I think there comes a point when a customer who is thinking about moving to the cloud is going to think, "Well, if I buy an on-premises system and I keep that for the next five or 10 years, is that system going to be a bit of a dinosaur quite quickly?" Whereas cloud, it's in its infancy and I guess it's got a longer shelf life at this point. I think it's a decision that will be made differently by different companies. What we're seeing in the market is that more and more people seem to be moving to the cloud now.
I think when you're choosing a solution for the cloud, you've really got to look at is that vendor growing its application portfolio? Is it developing it? Is it bringing out new features? Is it giving you something that is scalable? If I want to grow my organization, will my application grow with me? I think they're the important things. Secondly, I'd look at support. Does my vendor provide the right level of support for me? If I'm a global organization, does it cover me following the sun around the world 24/7, 365 days a year?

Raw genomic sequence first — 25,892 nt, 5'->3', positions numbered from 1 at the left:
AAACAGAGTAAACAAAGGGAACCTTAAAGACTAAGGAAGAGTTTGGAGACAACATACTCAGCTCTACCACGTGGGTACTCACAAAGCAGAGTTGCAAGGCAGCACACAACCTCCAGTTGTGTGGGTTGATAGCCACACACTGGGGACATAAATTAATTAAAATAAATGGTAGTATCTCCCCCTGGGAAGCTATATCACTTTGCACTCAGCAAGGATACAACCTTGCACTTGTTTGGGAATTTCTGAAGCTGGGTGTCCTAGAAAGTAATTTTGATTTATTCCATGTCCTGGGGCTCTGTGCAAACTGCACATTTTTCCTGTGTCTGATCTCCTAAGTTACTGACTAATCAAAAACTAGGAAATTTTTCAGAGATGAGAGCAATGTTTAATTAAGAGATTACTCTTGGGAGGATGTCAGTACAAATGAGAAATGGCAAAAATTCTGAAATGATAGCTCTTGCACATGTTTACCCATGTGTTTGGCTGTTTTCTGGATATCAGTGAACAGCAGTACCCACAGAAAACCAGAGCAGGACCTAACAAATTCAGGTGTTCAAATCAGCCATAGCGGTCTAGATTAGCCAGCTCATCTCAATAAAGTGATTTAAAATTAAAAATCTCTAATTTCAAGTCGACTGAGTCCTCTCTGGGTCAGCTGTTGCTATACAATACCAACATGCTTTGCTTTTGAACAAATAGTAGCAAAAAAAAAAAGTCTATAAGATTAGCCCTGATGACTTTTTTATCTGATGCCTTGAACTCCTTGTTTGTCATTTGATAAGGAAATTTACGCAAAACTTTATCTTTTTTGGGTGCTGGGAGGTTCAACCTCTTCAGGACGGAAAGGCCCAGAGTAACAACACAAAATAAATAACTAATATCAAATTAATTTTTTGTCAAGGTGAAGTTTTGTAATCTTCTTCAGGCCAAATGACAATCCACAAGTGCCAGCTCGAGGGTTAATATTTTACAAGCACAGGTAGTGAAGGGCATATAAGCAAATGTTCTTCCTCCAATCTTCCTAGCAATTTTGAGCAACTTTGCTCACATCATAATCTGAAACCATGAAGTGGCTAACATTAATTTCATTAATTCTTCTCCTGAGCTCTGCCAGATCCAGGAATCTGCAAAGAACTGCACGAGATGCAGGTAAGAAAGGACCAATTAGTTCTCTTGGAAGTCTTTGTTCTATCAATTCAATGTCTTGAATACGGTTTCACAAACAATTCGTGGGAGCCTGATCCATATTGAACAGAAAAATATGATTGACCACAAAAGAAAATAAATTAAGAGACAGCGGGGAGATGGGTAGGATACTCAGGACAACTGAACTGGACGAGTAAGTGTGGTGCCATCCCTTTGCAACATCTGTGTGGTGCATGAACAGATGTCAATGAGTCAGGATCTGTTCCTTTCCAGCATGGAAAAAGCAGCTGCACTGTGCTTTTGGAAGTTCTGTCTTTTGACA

What about the implementation team?
I think when you're implementing in the cloud, it's a slightly different process to implementing on premises. There are still certain things about a project which will always be the same. For example, the customer has to do certain tasks and that will still take them as long as it always took them. The implementation partner will have to do tasks to ensure the customer understands what's going on so all of those things are the same. What you find in the cloud is you're buying a service. That service can be stood up almost immediately, and you're paying for it from day one, so the customer needs to see something, needs to see an ROI very quickly. What we do when we implement is we show them in week one what the system will look like. We put some of their own data into it and we go through quite a rapid implementation process.